Can you ever feel classy as a painted lady As more middle-class women get tattoos, our writer discovers the VERY colourful reactions body art can provoke
21:49 GMT, 1 July 2012
At the grassy entrance to Henley Royal Regatta, a crowd of impeccably well-turned-out ladies and gentlemen is gathering.
The midday sun beats down and the air buzzes with the gentle hubbub of cut-glass tones as the throng waits to file through the gates.
And then, filtering just over my shoulder, I hear it. One word, uttered by a woman and at least an octave higher than the rest. ‘Hideous,’ it crows.Soon, ‘hideous’ is joined by a couple of ‘how awfuls’, before reaching a crescendo with a ‘ghastly’.
Marked: Beth Hale with her
I glance left, I glance right. What could possibly have provoked such horror in the leafy confines of this most well-heeled of summer galas Alas, one look down confirms the awful truth. For I — a 36-year-old former school prefect and perpetual creature of convention — am the subject of this middle-aged lady’s ire.
Why Today I have adorned my arms with a collection of tattoos, more commonly associated with muscle-bound dockers and football fans. My left arm is a treat — a ‘sleeve’ decorated with bright, Japanese-style prints of fish and flowers on a patterned grey background that stretches from shoulder to wrist.
On my right arm, I am sporting two vivid blue birds and some more foliage, which perfectly complement the cornflower blue of my Reiss shift dress (favoured label of the Duchess of Cambridge, no less). But if I ever had an inner Kate, I’m not channelling her now. These Henley women are making me feel inferior and embarrassed. I want the ground to swallow me up. So why am I putting myself through this nightmare
Beth's cornflower blue Reiss shift dress reveals showcased her tattoos during the Henley Royal Regatta
Well, of late, painted ladies seem to be everywhere. Who can forget racegoer Joanna Southgate’s heavily tattooed arms causing such a stir at Royal Ascot Then last week, 6ft tennis player Karolina Pliskova and her inked flesh had everyone spluttering over their strawberries at Wimbledon. And — for some reason — scores of beautiful celebrity women seem to revel in covering their otherwise lovely figures in tattoos. Cheryl Cole, Rihanna, Angelina Jolie and even Samantha Cameron are proud of their ‘tramp stamps’.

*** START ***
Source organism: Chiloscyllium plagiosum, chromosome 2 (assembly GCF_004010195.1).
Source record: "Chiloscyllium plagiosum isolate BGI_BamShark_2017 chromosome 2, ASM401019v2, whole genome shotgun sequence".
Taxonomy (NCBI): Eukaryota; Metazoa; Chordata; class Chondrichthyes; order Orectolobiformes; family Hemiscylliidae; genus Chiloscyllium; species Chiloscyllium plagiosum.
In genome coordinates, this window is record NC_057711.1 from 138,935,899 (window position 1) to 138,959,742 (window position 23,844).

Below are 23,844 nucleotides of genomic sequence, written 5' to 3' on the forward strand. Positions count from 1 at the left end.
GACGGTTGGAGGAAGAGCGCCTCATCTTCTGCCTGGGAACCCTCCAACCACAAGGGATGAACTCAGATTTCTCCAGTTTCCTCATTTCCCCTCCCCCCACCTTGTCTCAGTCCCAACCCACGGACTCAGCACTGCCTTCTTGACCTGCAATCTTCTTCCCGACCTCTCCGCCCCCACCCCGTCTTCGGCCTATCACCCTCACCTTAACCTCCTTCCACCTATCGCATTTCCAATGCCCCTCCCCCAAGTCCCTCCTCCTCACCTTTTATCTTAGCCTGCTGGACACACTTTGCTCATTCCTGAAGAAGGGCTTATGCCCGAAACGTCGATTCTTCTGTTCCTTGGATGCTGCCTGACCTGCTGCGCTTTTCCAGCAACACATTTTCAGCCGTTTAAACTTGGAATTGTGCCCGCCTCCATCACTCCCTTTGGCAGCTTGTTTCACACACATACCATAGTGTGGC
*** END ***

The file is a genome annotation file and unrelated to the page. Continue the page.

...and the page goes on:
Of course, until recently, no decent, middle-class woman would dare be seen with a tattoo, such was society’s disapproval. But with growing numbers choosing to be inked, I decided to find out what it feels like to deface your body in such a way, and whether or not attitudes towards tattoos have changed.
Curiously, one thing becomes clear. While women seem openly repulsed by my body art, men seem to find it attractive.
One thing was for sure — I didn’t want my tattoos to be permanent. I wouldn’t dream of scarring my skin. So I put myself at the mercy of a renowned tattoo artist who could recreate the real thing with ink that would wash off. But even with the knowledge that I could get rid of my ‘sleeve’, I experienced an extraordinary — and strangely upsetting — 24 hours. My day starts in less-than-salubrious surroundings on the edge of London’s Chinatown. The tattoo parlour is called Extreme Needle, which is enough to fill me with extreme panic.
My tattoo artist, Kiko, tells me if this were real I would be facing at least 20 hours on the couch: five sessions, with two weeks between each to allow my skin to heal. I don’t even want to think about how much pain I would be in. So, four hours later, what do I think of Kiko’s work Well, my tattoos are indisputably intricate and pretty works of art. It’s just that I like my art in more traditional forms.